10 Things We Do Differently from Other Private Equity Firms
I have entitled this article “a blueprint”, and I intend to honour this pledge. I will leave you with a list of managerial approaches that differentiate us from other private equity companies. Feel free to use it as a source of inspiration for how you may or may not change your own practice.
Investment Focus and Return Profile
The focus of investment in terms of its stages, types, and industries often tends to be too broad or too narrow and in return brings either a too-low or too‑high risk/return ratio. We have discovered that a mixture of buyouts, growth, late-stage venture, and rescue/turnaround projects ultimately delivers better return due to the balance of regular and growth paybacks.
We find short-term, passive management of investments is quite poorly suited to supporting value creation. Instead, long-term strategies leading to a repositioning of investments, like buy-and-build, hands-on growth, business roll-out, platform consolidation, spin-off or restructuring, have proven to be most efficient in value creation.
A scattered portfolio reduces risks but does not necessarily translate into above-average results. On the other hand, controlled investment strategies that contribute to the development of diversified industrial platforms deliver an attractive return and low risk profile.
By focusing on a short-term horizon (up to 5 years) and quick exits, you might miss out on a lot of growth and return opportunities. In 8–10 years, you can open the window of opportunity for value initiatives wider, and you might be rewarded with stronger growth and higher return.
Concentrating solely on the financial performance of your investment without active management severely limits your ability to adapt to market challenges. That, in turn, increases risk. Taking full responsibility for active, hands-on management of your portfolio companies facilitates flexible and proficient decision-making that reflects market challenges and prevents crises.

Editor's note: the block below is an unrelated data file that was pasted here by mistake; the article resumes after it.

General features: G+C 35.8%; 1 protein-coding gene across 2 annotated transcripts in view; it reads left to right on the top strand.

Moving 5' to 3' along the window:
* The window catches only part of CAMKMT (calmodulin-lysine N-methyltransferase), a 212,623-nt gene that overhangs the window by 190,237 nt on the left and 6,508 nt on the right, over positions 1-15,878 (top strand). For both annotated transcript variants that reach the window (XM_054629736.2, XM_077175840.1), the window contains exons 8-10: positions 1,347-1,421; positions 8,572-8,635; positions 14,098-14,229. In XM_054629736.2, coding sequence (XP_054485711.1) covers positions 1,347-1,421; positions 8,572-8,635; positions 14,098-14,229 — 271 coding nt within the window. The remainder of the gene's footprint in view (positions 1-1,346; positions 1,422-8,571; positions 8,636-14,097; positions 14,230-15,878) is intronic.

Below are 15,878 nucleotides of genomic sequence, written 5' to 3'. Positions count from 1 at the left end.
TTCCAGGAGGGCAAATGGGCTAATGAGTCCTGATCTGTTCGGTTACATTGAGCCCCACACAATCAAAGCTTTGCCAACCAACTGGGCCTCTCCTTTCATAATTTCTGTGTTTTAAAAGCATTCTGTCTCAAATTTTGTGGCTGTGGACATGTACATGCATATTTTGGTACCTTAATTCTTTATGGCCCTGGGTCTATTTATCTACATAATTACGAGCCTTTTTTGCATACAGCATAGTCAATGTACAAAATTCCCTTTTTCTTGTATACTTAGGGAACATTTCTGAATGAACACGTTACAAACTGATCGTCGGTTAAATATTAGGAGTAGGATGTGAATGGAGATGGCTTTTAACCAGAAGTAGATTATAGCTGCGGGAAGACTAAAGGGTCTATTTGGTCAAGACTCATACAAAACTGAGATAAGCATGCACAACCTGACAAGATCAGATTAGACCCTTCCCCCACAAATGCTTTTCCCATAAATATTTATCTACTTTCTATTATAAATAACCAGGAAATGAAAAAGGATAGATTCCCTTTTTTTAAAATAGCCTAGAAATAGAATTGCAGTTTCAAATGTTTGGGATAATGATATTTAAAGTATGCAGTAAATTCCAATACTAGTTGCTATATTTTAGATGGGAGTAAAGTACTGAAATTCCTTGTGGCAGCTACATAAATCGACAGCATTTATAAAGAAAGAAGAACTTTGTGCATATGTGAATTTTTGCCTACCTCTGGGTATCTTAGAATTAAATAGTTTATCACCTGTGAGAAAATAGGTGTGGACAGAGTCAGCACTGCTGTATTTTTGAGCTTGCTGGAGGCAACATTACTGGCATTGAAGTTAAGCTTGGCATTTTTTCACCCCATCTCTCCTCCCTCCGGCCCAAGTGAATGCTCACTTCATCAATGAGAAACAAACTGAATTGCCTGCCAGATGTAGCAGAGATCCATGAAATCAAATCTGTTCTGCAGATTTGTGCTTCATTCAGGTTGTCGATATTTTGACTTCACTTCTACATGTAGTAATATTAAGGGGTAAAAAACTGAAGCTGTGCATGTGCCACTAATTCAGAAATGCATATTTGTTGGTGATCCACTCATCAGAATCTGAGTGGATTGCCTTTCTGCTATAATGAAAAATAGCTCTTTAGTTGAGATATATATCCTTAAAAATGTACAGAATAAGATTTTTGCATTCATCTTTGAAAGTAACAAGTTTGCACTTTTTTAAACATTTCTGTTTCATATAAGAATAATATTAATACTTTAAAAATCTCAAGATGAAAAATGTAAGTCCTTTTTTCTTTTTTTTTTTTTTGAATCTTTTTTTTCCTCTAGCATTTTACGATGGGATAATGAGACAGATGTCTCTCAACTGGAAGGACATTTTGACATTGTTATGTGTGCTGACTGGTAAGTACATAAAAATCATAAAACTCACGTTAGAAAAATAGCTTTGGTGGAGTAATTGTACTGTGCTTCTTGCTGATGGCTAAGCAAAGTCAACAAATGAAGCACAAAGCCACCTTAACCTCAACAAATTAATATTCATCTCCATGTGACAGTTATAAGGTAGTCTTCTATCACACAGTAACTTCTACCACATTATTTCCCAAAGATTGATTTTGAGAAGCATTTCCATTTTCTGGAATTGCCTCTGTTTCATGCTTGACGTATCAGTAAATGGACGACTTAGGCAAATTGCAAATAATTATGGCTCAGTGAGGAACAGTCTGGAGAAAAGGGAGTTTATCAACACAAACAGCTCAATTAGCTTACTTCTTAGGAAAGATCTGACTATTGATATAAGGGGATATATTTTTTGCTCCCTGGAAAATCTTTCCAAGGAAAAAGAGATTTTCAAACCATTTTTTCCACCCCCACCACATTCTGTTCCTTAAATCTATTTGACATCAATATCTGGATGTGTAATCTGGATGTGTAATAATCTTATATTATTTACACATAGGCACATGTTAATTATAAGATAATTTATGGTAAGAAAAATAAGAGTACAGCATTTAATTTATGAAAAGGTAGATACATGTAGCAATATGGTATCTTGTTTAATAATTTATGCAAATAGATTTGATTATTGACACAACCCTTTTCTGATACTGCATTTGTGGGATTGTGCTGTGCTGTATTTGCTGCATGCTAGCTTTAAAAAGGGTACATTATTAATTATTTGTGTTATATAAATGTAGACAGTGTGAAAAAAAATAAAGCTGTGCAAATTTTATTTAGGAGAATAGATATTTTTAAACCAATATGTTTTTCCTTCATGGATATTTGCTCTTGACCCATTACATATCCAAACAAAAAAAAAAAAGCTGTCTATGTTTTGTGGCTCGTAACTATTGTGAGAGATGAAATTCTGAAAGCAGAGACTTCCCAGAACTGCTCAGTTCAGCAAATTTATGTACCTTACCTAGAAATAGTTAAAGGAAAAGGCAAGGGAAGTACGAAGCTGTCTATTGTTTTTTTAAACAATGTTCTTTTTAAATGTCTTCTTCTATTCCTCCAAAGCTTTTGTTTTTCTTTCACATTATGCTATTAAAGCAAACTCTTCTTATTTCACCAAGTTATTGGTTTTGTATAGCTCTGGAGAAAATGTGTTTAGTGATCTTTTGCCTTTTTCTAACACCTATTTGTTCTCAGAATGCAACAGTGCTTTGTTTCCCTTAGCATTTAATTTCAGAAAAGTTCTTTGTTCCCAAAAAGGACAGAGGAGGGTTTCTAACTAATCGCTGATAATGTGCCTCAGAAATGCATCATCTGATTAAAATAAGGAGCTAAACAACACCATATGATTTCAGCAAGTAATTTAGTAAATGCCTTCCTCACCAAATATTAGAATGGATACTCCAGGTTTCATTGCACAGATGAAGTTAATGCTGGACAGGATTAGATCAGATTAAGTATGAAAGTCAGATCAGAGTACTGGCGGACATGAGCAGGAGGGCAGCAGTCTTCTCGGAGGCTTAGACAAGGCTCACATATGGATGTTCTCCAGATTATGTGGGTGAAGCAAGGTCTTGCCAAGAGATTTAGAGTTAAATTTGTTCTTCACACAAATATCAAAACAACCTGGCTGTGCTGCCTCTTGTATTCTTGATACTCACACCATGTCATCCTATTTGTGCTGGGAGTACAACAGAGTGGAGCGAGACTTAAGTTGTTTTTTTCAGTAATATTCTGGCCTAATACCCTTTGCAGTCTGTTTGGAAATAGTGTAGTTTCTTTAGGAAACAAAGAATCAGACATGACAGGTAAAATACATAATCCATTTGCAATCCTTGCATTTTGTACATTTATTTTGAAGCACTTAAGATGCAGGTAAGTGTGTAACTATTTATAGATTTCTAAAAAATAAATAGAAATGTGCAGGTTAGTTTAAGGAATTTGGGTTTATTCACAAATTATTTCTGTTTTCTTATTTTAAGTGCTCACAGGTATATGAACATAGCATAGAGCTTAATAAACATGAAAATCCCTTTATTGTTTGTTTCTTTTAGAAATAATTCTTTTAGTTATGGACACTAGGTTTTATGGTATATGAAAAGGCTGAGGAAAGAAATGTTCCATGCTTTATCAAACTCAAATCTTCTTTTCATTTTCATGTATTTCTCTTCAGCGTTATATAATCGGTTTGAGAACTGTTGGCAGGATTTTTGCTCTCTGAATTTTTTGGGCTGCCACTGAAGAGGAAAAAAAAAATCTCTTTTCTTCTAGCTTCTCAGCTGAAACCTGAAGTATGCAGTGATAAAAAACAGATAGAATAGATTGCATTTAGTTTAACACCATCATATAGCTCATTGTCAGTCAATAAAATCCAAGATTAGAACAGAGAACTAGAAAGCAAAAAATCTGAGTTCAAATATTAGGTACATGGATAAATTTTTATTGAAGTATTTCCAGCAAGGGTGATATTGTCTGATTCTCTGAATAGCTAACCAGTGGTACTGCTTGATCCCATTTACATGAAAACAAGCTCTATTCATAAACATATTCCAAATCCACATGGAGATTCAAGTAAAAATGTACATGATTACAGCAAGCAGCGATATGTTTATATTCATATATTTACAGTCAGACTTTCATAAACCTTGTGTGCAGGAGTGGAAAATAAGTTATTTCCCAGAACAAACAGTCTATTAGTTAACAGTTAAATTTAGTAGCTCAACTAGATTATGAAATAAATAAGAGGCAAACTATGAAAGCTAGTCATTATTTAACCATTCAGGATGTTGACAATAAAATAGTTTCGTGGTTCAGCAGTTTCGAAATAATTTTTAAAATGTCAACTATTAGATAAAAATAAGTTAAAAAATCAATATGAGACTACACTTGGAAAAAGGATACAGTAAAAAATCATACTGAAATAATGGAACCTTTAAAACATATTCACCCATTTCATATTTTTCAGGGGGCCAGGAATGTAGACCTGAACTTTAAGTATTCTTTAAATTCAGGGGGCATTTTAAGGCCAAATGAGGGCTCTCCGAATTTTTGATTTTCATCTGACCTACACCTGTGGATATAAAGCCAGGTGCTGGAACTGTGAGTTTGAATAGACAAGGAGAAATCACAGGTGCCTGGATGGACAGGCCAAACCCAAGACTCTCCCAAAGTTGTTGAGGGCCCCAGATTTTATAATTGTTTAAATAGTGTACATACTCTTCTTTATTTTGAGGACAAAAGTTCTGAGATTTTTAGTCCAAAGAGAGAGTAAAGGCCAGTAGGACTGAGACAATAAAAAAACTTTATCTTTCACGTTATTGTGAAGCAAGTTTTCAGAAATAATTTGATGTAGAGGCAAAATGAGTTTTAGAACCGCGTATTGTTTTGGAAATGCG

Being experienced in M&A and finance is often not enough. If your goal is to have a sustainable, competitive business, you might want to build your team with experts on strategic, operational, restructuring, and crisis management. Never forget that your most valuable asset consists in the team members you invest in who have direct experience in the industry.
Forget about the idea that one manager can handle more than two projects. Every project requires professional decision-making based on in-depth knowledge. No project manager is a Superman, and an overambitious workload will almost certainly jeopardize his or her ability to make the right decision or come up with an interesting idea at the right time.
Be smart in setting rules for success fees. Distinguish between the remuneration for the representatives of the companies in your portfolio and that for your project managers. Do not forget that their respective goals are achievable in different terms (long term versus medium term).
A strong team is your most significant advantage. Bring in external advisers only as a last resort. Focus on building your investment company’s vision in parallel with the internal capabilities of portfolio companies.
Why not use service providers wisely? Share them across your portfolio to control the costs and support business opportunities.